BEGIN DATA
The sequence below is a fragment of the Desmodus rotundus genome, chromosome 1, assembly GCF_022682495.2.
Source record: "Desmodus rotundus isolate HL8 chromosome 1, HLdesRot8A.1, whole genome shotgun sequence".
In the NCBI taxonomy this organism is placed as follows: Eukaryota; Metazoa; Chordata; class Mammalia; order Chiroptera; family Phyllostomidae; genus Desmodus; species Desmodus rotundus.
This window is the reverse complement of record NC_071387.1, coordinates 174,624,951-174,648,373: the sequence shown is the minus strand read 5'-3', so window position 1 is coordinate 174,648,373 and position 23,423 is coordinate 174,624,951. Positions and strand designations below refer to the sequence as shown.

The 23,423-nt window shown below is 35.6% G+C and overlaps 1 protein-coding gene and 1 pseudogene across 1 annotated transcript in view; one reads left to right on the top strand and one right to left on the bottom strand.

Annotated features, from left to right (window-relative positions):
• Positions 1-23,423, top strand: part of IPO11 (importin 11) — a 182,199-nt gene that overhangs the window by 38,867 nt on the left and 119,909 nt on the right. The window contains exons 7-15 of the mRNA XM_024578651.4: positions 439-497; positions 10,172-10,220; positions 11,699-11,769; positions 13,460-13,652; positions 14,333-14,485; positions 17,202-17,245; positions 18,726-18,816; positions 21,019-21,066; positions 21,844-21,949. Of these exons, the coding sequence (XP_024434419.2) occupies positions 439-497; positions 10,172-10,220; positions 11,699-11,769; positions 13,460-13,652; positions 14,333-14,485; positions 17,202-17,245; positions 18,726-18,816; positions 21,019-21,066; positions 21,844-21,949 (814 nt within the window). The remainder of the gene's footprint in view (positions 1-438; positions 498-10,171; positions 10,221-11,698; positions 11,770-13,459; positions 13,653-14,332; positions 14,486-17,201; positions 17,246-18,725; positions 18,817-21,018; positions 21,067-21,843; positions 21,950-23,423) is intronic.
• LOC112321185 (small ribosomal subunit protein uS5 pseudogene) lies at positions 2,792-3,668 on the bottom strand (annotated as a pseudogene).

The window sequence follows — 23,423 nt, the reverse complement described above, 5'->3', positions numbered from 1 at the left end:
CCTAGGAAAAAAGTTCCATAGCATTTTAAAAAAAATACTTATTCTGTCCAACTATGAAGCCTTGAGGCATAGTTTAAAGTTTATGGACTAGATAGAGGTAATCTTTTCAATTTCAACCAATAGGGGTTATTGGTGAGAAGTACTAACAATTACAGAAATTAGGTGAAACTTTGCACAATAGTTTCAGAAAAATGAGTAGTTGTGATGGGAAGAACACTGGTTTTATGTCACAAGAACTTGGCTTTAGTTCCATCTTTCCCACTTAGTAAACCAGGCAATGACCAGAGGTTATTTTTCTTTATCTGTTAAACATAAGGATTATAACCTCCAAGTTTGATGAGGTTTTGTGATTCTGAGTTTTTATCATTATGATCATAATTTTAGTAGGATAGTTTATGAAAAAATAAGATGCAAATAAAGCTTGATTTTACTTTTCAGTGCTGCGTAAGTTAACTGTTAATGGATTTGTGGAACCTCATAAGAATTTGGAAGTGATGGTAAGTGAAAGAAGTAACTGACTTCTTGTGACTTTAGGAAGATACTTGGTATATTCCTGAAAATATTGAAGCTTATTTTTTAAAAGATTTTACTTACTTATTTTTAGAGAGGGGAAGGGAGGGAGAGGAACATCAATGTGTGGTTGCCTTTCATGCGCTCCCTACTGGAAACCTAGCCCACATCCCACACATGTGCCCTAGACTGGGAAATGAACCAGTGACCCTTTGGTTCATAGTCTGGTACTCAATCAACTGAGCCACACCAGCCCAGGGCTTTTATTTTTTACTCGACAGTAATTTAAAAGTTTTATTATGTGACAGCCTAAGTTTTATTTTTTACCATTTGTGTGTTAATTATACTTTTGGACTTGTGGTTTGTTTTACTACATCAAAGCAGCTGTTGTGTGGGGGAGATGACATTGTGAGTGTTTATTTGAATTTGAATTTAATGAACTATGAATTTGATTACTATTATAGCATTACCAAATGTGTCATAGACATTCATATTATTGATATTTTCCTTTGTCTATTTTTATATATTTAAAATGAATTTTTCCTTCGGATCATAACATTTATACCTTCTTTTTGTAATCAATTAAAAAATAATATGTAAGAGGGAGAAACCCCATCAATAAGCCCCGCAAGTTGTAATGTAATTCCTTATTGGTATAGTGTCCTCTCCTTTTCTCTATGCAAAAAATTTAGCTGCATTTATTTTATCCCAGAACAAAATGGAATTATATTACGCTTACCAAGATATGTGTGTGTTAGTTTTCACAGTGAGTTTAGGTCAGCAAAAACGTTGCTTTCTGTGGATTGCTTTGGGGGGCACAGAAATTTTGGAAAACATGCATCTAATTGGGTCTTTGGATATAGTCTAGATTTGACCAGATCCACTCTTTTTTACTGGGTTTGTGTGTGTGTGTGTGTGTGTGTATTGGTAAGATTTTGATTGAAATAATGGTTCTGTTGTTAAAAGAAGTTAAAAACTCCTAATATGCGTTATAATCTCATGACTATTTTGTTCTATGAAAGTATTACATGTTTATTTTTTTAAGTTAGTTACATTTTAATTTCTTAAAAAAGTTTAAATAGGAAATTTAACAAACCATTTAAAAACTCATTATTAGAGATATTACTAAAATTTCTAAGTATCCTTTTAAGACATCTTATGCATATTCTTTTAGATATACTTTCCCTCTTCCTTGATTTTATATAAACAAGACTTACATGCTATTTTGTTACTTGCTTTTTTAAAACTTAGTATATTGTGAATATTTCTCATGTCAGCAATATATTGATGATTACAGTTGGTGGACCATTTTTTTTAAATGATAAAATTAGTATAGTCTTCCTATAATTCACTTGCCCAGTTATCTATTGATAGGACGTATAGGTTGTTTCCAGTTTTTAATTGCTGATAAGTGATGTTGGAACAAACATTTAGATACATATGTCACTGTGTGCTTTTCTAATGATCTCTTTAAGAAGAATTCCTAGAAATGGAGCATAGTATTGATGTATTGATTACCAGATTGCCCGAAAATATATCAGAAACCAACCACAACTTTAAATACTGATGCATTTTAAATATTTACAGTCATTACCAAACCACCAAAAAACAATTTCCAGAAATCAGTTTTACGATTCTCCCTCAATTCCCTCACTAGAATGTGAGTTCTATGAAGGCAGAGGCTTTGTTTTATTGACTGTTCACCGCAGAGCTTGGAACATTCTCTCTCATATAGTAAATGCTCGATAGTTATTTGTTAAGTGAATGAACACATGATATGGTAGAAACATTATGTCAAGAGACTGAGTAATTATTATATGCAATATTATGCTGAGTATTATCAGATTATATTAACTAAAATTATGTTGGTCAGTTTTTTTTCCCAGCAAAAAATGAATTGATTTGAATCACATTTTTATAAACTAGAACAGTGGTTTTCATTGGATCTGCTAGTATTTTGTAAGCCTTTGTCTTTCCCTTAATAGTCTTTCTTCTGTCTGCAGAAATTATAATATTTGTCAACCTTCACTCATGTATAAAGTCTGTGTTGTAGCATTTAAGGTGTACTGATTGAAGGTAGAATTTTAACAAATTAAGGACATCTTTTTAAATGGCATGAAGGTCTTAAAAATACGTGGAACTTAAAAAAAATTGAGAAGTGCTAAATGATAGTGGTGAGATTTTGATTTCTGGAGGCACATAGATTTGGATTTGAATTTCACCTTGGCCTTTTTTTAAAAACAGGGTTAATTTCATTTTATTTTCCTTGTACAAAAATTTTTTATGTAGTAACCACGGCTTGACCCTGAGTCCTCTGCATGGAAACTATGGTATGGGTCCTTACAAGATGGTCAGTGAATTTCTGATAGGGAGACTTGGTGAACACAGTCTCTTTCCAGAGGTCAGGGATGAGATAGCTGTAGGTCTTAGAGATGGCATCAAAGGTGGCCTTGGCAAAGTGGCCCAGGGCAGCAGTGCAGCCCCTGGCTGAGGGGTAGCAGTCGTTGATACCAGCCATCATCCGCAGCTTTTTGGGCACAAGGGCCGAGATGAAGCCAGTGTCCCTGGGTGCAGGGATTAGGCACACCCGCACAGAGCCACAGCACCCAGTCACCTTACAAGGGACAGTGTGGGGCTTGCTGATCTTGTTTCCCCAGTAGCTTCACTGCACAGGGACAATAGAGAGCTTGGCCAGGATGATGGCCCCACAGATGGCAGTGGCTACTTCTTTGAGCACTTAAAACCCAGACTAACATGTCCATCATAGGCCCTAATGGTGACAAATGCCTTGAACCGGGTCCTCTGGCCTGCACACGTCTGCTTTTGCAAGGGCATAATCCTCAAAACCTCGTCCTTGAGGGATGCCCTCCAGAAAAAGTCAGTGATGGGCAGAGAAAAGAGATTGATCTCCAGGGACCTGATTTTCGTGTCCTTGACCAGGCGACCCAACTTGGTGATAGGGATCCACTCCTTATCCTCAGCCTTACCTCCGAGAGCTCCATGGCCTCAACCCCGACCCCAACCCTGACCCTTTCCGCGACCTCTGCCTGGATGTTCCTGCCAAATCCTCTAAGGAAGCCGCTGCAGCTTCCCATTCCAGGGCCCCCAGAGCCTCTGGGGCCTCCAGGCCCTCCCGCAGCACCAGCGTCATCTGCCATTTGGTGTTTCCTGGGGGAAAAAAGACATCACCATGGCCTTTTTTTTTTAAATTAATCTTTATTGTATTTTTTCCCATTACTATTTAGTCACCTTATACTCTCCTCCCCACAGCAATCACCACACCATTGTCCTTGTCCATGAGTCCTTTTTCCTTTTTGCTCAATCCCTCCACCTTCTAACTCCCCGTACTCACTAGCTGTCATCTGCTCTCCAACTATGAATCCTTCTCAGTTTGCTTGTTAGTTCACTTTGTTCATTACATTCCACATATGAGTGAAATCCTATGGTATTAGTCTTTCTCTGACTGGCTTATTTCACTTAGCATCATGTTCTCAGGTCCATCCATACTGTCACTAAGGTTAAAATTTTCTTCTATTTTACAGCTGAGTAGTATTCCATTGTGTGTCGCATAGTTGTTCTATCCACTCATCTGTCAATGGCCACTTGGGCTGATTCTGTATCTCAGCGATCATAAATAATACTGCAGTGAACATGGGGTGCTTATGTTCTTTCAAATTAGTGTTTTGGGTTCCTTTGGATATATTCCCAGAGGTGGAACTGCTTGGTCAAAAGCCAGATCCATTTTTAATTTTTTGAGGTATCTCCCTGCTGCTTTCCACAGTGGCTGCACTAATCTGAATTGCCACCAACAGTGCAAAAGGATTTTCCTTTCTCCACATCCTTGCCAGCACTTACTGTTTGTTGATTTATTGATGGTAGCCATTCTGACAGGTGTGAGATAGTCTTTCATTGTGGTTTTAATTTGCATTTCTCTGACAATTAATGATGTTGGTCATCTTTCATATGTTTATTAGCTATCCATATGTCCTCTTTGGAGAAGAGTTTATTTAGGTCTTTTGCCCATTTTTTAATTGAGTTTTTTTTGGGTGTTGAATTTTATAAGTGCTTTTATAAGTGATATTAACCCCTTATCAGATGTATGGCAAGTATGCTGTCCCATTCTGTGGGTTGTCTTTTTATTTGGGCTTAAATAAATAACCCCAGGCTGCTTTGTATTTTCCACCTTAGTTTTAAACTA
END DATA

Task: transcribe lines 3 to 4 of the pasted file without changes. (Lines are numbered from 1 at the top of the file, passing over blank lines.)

In the NCBI taxonomy this organism is placed as follows: Eukaryota; Metazoa; Chordata; class Mammalia; order Chiroptera; family Phyllostomidae; genus Desmodus; species Desmodus rotundus.
This window is the reverse complement of record NC_071387.1, coordinates 174,624,951-174,648,373: the sequence shown is the minus strand read 5'-3', so window position 1 is coordinate 174,648,373 and position 23,423 is coordinate 174,624,951. Positions and strand designations below refer to the sequence as shown.